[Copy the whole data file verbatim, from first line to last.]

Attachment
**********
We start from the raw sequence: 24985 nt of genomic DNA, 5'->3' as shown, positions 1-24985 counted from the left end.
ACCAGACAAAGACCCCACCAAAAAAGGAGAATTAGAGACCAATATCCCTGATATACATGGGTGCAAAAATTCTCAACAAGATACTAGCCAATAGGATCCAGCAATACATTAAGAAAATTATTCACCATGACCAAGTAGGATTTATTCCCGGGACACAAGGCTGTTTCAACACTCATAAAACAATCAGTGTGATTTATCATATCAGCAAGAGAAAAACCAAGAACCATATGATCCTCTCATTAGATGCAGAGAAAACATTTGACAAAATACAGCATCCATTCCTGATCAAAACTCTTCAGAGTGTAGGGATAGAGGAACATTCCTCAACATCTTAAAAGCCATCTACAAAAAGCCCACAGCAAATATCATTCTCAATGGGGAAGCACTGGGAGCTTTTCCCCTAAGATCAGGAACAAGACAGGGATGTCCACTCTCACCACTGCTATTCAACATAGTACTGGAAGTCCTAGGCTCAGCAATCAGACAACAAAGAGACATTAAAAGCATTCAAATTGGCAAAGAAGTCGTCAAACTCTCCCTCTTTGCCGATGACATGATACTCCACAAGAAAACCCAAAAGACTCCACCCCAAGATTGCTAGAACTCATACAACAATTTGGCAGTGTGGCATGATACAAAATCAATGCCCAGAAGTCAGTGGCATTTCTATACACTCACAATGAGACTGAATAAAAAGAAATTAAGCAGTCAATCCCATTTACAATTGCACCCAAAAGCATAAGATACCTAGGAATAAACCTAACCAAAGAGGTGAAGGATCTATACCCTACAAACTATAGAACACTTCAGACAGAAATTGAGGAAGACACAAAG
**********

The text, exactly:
We start from the raw sequence: 24985 nt of genomic DNA, 5'->3' as shown, positions 1-24985 counted from the left end.
ACCAGACAAAGACCCCACCAAAAAAGGAGAATTAGAGACCAATATCCCTGATATACATGGGTGCAAAAATTCTCAACAAGATACTAGCCAATAGGATCCAGCAATACATTAAGAAAATTATTCACCATGACCAAGTAGGATTTATTCCCGGGACACAAGGCTGTTTCAACACTCATAAAACAATCAGTGTGATTTATCATATCAGCAAGAGAAAAACCAAGAACCATATGATCCTCTCATTAGATGCAGAGAAAACATTTGACAAAATACAGCATCCATTCCTGATCAAAACTCTTCAGAGTGTAGGGATAGAGGAACATTCCTCAACATCTTAAAAGCCATCTACAAAAAGCCCACAGCAAATATCATTCTCAATGGGGAAGCACTGGGAGCTTTTCCCCTAAGATCAGGAACAAGACAGGGATGTCCACTCTCACCACTGCTATTCAACATAGTACTGGAAGTCCTAGGCTCAGCAATCAGACAACAAAGAGACATTAAAAGCATTCAAATTGGCAAAGAAGTCGTCAAACTCTCCCTCTTTGCCGATGACATGATACTCCACAAGAAAACCCAAAAGACTCCACCCCAAGATTGCTAGAACTCATACAACAATTTGGCAGTGTGGCATGATACAAAATCAATGCCCAGAAGTCAGTGGCATTTCTATACACTCACAATGAGACTGAATAAAAAGAAATTAAGCAGTCAATCCCATTTACAATTGCACCCAAAAGCATAAGATACCTAGGAATAAACCTAACCAAAGAGGTGAAGGATCTATACCCTACAAACTATAGAACACTTCAGACAGAAATTGAGGAAGACACAAAG